Throughout the landscape of family cinema, no other studio has done more for the genre than Disney Studios. The entire concept behind the Disney machine has been to focus on family entertainment. Through amusement parks, TV shows, TV networks, films, merchandise and more – the Disney name has become synonymous with family. This international company has also found ways to grow and expand beyond the original Disney base to include Marvel Entertainment (purchased in 2009), and the Star Wars empire (2012). As of October 1, 2016, Disney (or Disney-owned companies) had released four of the top six moneymakers for the year at the box-office (Finding Dory, Captain America: Civil War, The Jungle Book, and Zootopia). Although Disney is more than just family filmmaking today, the desire to appeal to those audiences still remains strong. The boxoffice take on those films exceeds $1.5 billion in the U.S. domestic grosses and over $4 billion worldwide. So, yes, by those numbers, it is obvious, that there is still an audience for family entertainment.
So when we hear the terms family films or children’s films; we may ask “don’t they mean the same things?” Not really when you get to the core of the films’ purpose. While they do share crossover audiences (and styles at time), there are also differences from a filmmaker’s perspective as well.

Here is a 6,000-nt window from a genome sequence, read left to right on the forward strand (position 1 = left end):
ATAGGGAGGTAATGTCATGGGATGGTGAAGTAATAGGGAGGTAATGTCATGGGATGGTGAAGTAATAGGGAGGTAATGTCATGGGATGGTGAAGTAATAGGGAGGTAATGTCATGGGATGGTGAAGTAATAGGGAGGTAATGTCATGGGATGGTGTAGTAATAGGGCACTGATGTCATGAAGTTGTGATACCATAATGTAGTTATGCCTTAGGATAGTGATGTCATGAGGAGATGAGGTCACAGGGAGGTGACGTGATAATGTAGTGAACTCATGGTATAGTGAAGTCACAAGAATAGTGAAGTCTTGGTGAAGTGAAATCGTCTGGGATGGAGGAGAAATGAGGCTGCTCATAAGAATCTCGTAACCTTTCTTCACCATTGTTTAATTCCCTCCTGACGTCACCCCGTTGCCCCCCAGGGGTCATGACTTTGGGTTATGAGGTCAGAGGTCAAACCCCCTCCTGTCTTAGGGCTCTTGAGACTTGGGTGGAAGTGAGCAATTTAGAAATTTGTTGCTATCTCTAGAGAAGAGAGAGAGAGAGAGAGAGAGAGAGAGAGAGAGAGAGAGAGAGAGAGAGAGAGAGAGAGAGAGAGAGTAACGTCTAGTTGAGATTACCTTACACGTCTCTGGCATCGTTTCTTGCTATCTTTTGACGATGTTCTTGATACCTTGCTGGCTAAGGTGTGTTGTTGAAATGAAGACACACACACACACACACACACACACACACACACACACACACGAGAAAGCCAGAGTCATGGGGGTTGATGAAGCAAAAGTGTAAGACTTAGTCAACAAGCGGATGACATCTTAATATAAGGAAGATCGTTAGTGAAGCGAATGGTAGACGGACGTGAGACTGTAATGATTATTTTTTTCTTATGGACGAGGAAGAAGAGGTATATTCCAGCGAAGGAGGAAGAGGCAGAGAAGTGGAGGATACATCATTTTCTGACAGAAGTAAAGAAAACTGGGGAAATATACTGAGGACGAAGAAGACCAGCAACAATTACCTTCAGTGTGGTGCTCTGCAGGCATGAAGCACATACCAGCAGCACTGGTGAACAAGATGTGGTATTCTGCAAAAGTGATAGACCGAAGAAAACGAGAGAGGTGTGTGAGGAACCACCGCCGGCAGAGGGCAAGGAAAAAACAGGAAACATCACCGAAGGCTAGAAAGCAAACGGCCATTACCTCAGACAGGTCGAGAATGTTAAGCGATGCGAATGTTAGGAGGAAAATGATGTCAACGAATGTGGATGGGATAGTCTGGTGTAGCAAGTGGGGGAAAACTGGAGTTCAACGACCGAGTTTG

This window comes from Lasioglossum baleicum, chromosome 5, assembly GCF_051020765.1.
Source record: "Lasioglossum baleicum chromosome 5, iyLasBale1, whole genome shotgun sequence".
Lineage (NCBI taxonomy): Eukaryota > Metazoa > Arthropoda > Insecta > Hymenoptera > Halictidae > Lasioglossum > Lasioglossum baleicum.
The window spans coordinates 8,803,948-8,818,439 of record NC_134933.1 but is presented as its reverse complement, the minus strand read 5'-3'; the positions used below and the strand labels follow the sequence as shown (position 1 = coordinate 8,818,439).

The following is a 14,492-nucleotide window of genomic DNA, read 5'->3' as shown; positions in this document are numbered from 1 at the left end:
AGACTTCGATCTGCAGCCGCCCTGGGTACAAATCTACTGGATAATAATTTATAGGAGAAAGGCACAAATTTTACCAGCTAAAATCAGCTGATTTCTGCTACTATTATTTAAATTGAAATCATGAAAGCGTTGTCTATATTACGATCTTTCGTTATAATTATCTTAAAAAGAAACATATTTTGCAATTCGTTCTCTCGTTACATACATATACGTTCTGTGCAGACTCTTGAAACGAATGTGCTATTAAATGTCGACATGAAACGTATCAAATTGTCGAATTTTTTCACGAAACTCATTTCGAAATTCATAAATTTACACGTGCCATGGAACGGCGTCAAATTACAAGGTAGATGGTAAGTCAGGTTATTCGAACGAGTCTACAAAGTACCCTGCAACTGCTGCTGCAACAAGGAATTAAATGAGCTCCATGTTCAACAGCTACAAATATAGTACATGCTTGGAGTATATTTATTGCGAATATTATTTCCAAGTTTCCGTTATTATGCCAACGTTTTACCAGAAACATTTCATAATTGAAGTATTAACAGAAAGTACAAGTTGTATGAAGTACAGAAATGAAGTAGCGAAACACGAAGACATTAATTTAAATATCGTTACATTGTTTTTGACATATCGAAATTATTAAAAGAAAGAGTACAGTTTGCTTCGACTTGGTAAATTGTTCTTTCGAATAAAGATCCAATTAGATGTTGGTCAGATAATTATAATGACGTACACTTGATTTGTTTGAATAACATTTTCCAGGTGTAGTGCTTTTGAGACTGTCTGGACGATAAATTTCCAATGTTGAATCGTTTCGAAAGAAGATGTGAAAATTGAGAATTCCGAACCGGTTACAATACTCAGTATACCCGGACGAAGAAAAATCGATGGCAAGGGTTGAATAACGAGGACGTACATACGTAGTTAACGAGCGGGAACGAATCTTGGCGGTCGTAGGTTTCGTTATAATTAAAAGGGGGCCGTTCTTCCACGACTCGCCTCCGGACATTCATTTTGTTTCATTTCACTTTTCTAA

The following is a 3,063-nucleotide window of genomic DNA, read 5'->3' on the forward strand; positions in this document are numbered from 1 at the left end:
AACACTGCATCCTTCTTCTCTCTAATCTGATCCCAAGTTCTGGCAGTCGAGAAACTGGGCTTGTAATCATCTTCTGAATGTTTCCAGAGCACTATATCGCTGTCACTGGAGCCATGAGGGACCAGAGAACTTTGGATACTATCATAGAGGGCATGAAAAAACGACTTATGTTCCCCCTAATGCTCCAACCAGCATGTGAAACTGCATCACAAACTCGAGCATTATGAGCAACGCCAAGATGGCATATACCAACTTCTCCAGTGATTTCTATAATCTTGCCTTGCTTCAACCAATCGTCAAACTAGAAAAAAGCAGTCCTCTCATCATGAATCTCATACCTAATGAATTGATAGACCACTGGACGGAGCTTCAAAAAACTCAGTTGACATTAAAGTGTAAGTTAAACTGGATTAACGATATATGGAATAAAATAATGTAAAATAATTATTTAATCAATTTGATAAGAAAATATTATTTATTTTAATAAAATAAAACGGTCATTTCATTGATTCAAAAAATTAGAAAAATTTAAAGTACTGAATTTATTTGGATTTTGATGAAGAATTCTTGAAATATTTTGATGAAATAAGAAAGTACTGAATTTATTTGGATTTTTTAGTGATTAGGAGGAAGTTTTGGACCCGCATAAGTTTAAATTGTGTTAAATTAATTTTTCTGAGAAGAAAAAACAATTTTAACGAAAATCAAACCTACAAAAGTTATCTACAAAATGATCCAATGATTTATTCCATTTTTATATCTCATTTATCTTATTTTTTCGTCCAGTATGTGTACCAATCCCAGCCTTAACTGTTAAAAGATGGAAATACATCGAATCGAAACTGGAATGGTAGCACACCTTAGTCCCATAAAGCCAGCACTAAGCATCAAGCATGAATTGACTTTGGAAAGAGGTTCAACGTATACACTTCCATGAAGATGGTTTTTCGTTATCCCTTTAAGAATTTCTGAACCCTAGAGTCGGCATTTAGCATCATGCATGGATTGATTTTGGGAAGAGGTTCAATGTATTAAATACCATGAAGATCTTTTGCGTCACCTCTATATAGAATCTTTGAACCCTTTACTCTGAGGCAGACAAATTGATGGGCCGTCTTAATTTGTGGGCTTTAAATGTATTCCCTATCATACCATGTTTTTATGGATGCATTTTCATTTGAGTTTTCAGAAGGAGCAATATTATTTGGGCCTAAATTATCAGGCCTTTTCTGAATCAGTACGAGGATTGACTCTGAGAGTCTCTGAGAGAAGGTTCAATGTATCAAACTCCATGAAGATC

- Children’s films – Pure children’s films are rated G by the Motion Picture Association of America (MPAA) and targeted at children 3-10 years old. These films cross genres (comedy, action, adventure, fantasy, etc.) and styles (live action or animation) but attempt to focus on concepts and/or ideas that appeal mostly to that younger audiences. Things to look for in these films: child actors, animals, children-book adaptations, or themes of – good defeating evil, acceptance, self-esteem, friendship, family togetherness, teamwork, and courage. Children’s films will also feature no or very, very little foul language. Little or no violence, nor images that could scare children.
- Family Films – These G or PG rated films cover some of the same elements as children’s films but tend to focus on appealing to adults as well (either by storyline, theme, key cast members, or genre). Storylines or themes in these films may have topics that are actually a little too advanced for young children to comprehend, although other items (style, animals, humor, adaptations, etc.) provide balance for both children and adults. These films may have a few curse words and limited scenes of violence or images that would be frightening to younger viewers.
- Animation – Creating series upon series of hand drawn images to manipulate the illusion of “moving pictures” for film is a technique that has been around since 1900. But the concept of animated sequences representing “human movement” is actually over 5,200 years old; a pottery bowl originated in that time period was discovered in Iran, and featured visual sequences of a leaping goat. Ancient Egyptian murals, the works of Leonardo da Vinci, and even the pre-cinema devices (The Magic Lantern, Thaumatrope, Phenakistoscope, Zoetrope, Flip book, Praxinoscope, and others) all founds ways to capture the idea of movement through a series of drawings (or images) simulating motion.